Alex Baker’s Parkinson’s Disease and DBS Story

Namotu Island Fiji

Alex Baker surfing in Fiji in 2018


Living with Parkinson’s Disease:

The tremor was getting worse and making work difficult. Sleeping became difficult. My toes started curling underneath my right foot. Operation results on my toes didn’t go well and it was becoming painful just to walk. Then came chronic low back pain which was treated with Botox shots into my low back, legs, and the bottom of my feet. Then dystonia issues. More drugs were prescribed which were messing with my short term memory, and I started making mistakes at work that could have become serious. The drugs were also causing some minor hallucinations, and making me irritable and ill for a couple hours after taking them.

I had told my boss right after being diagnosed with Parkinson’s Disease that I would let him know when the illness started to affect my work. I made that decision after making another serious mistake at work in November 2015. I was the lead electrician on an offshore oil and gas platform and while switching a large electrical load for weekly emergency generators testing, I did not perform the right sequence. I had performed this procedure hundreds of times without error. My doctor at the time did not tell me that one of my medications affects short term memory. I had to retire early at the age of 60.

My favorite pass time activity without question is surfing. I have been surfing since I was ten-year-old, about 55 years now. Surfing is not just a sport to me nor just great exercise. It is exciting indeed but it’s more of a release for me. It is almost spiritual, a sort of stress relief or reset button from the pressures of everyday life. Now Parkinson’s was threatening to take away surfing and that would be devastating to me.

There are certainly risks associated with every operation and I had already considered ultrasound as it seemed less invasive, but the procedure can’t be reversed and Deep Brain Stimulation (DBS) is reversible.

Namotu Island Fiji

I would not just have such an operation anywhere. If you have ever been to any of the Stanford neurology and neurosurgery clinics you know that you are among the very best physicians and nurses on the planet.

After a painful round of Botox into my low back, legs, and the bottom of the arch on my right foot, my doctor looked me in the eye and said, “You know Alex, you can make this discomfort all go away,” I knew she was talking DBS once more. She asked me if I would be willing to go to Stanford and meet Dr. Casey Halpern and just talk with him about it. She told me he was a wonderful doctor and she was right. I felt very comfortable with him so after we spoke about the procedure I decided to have the surgery.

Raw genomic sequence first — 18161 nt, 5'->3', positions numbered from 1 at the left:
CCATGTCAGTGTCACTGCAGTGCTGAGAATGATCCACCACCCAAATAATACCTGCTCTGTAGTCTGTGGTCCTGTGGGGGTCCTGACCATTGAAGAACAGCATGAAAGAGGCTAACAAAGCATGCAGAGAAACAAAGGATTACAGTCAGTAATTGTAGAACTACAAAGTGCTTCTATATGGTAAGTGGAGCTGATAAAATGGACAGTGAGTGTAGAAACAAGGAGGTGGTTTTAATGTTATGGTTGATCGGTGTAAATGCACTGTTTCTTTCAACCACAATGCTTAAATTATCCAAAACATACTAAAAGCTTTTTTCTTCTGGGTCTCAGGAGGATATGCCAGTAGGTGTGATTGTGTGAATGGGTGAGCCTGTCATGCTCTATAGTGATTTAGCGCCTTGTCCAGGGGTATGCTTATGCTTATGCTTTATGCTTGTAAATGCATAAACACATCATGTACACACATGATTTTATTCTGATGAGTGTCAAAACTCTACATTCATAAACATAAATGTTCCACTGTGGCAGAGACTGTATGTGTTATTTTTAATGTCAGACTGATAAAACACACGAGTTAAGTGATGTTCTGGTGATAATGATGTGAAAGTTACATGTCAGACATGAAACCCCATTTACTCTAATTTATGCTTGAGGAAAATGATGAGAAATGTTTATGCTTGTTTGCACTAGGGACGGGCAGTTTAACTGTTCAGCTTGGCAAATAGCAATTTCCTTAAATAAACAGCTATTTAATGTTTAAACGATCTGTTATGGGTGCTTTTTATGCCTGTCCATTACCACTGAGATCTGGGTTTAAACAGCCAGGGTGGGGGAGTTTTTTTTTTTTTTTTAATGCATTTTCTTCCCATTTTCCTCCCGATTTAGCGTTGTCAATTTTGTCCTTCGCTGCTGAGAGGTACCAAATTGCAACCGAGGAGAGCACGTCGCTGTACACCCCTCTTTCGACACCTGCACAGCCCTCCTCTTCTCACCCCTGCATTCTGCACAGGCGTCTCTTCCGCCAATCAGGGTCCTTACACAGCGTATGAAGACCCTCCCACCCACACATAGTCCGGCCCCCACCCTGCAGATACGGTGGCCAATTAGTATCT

People with Parkinson’s should know that not everyone is a candidate for DBS. They put me through extensive testing to make sure I did not have dementia or other neurological issues. But if you are still somewhat active or haven’t had the disease for too long and your symptoms are getting the better of you, or you suffer with dystonia and chronic pain, you owe it to yourself to look into DBS. I would not just have such an operation anywhere. If you have ever been to any of the Stanford neurology and neurosurgery clinics you know that you are among the very best physicians and nurses on the planet.

Life After Deep Brain Stimulation:

Now when I have tremor it is minor and temporary. People I’ve met since the DBS surgery don’t realize I have Parkinson’s unless I tell them. Prior to DBS I was afraid to pick up a glass of wine with my right hand for fear of spilling it, but now that fear is gone – no more spills! After the surgery, I was able to reduce the PD drugs by more than half, I was able to stop using drugs that adversely affected my short term memory, my right arm swings now with my gait normally when I walk – as opposed to just hanging with no movement as it did before the surgery – my toes stopped trying to curl, my hand writing is no longer small and illegible, and I am able to write normally now.

I have talked with many PD patients considering DBS and I tell them all that if they are candidates for DBS that they should seriously consider talking with the great staff at Stanford. It’s really about the quality of life. The entire Stanford team and Dr. Halpern gave me back my dignity and quality of life! Best of all, I’m back to surfing!

Written by: Alex Baker

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